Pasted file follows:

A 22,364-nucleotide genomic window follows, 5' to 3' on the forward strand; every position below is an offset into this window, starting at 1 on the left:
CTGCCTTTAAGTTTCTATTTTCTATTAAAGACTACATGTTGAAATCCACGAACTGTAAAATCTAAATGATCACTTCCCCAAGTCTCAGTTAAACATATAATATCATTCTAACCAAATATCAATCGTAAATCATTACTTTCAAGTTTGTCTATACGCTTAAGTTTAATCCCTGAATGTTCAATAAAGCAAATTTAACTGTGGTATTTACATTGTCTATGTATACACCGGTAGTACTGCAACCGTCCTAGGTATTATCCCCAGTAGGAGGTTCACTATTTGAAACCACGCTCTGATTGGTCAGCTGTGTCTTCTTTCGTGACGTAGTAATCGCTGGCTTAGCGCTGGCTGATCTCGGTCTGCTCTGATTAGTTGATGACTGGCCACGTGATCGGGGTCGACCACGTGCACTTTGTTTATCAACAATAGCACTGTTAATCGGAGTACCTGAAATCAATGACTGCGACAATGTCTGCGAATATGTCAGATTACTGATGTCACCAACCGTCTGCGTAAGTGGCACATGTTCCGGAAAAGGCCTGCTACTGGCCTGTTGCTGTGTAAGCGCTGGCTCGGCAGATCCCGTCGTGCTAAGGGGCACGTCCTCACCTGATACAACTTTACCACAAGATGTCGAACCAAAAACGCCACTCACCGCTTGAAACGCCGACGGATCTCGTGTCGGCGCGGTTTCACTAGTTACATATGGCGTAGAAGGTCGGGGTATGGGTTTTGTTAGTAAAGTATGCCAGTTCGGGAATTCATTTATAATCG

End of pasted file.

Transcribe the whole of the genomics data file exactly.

A 22,364-nucleotide genomic window follows, 5' to 3' on the forward strand; every position below is an offset into this window, starting at 1 on the left:
CTGCCTTTAAGTTTCTATTTTCTATTAAAGACTACATGTTGAAATCCACGAACTGTAAAATCTAAATGATCACTTCCCCAAGTCTCAGTTAAACATATAATATCATTCTAACCAAATATCAATCGTAAATCATTACTTTCAAGTTTGTCTATACGCTTAAGTTTAATCCCTGAATGTTCAATAAAGCAAATTTAACTGTGGTATTTACATTGTCTATGTATACACCGGTAGTACTGCAACCGTCCTAGGTATTATCCCCAGTAGGAGGTTCACTATTTGAAACCACGCTCTGATTGGTCAGCTGTGTCTTCTTTCGTGACGTAGTAATCGCTGGCTTAGCGCTGGCTGATCTCGGTCTGCTCTGATTAGTTGATGACTGGCCACGTGATCGGGGTCGACCACGTGCACTTTGTTTATCAACAATAGCACTGTTAATCGGAGTACCTGAAATCAATGACTGCGACAATGTCTGCGAATATGTCAGATTACTGATGTCACCAACCGTCTGCGTAAGTGGCACATGTTCCGGAAAAGGCCTGCTACTGGCCTGTTGCTGTGTAAGCGCTGGCTCGGCAGATCCCGTCGTGCTAAGGGGCACGTCCTCACCTGATACAACTTTACCACAAGATGTCGAACCAAAAACGCCACTCACCGCTTGAAACGCCGACGGATCTCGTGTCGGCGCGGTTTCACTAGTTACATATGGCGTAGAAGGTCGGGGTATGGGTTTTGTTAGTAAAGTATGCCAGTTCGGGAATTCATTTATAATCG